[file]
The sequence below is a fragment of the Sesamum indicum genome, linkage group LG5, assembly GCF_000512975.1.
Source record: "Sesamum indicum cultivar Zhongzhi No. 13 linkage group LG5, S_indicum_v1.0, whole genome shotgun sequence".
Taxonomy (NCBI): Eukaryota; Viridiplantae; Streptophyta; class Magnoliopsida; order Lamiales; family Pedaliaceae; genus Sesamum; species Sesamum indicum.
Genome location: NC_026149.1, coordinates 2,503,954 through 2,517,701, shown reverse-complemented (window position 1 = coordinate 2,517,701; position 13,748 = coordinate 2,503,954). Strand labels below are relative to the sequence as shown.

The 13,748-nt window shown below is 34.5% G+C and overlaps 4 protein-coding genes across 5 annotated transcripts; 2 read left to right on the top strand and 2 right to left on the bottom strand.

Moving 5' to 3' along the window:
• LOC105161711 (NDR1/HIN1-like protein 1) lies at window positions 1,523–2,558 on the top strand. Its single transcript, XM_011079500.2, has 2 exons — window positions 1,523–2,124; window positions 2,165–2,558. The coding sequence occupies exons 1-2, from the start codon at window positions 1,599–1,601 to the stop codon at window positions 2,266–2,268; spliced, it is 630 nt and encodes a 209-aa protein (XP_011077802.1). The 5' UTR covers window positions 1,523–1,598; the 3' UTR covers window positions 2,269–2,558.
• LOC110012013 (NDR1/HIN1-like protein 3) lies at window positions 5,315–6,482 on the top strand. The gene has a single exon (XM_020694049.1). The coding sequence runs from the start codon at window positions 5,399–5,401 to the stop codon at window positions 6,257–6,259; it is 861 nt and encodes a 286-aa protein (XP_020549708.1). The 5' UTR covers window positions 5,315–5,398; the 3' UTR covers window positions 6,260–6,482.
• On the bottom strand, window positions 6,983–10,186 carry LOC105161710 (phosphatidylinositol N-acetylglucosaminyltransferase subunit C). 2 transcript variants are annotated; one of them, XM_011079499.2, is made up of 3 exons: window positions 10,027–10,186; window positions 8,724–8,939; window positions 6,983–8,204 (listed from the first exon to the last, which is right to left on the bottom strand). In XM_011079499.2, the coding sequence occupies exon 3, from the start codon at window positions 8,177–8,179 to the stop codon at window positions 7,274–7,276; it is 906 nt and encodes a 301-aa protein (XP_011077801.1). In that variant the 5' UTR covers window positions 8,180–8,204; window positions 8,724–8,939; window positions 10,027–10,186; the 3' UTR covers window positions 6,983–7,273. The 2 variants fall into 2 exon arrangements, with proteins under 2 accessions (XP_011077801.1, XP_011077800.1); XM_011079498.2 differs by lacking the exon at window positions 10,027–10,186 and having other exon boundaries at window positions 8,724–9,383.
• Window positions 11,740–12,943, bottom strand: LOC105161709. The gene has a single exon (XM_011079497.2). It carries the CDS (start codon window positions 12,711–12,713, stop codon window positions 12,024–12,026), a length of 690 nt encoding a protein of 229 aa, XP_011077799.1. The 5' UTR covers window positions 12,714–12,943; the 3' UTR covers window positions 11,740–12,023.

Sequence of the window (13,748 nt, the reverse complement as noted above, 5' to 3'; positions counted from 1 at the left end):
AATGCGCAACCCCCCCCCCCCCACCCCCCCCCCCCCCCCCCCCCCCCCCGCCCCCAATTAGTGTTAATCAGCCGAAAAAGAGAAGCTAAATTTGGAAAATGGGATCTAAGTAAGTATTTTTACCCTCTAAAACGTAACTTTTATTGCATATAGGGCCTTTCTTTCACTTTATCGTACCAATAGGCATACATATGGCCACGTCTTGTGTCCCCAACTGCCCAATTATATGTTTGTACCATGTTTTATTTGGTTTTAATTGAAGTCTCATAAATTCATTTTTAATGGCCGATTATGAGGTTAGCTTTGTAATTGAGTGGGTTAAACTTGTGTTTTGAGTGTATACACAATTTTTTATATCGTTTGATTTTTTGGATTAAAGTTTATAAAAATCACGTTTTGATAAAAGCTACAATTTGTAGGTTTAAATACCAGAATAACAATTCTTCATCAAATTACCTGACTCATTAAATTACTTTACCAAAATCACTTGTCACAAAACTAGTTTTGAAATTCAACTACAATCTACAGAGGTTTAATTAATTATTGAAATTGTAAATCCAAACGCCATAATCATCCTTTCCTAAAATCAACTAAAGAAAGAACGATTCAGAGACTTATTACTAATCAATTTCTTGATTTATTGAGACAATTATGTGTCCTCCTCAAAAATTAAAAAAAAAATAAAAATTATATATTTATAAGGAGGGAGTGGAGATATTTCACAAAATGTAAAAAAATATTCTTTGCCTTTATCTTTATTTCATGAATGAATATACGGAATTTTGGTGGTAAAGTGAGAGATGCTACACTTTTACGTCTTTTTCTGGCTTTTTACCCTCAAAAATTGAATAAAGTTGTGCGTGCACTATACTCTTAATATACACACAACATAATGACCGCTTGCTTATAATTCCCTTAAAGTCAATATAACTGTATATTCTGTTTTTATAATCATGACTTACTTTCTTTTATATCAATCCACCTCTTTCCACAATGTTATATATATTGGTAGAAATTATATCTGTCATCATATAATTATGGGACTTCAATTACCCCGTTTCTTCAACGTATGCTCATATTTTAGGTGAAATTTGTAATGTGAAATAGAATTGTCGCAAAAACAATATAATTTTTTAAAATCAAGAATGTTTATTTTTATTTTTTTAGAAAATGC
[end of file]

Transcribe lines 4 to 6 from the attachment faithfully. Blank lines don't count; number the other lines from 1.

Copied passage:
Genome location: NC_026149.1, coordinates 2,503,954 through 2,517,701, shown reverse-complemented (window position 1 = coordinate 2,517,701; position 13,748 = coordinate 2,503,954). Strand labels below are relative to the sequence as shown.

The 13,748-nt window shown below is 34.5% G+C and overlaps 4 protein-coding genes across 5 annotated transcripts; 2 read left to right on the top strand and 2 right to left on the bottom strand.

Moving 5' to 3' along the window: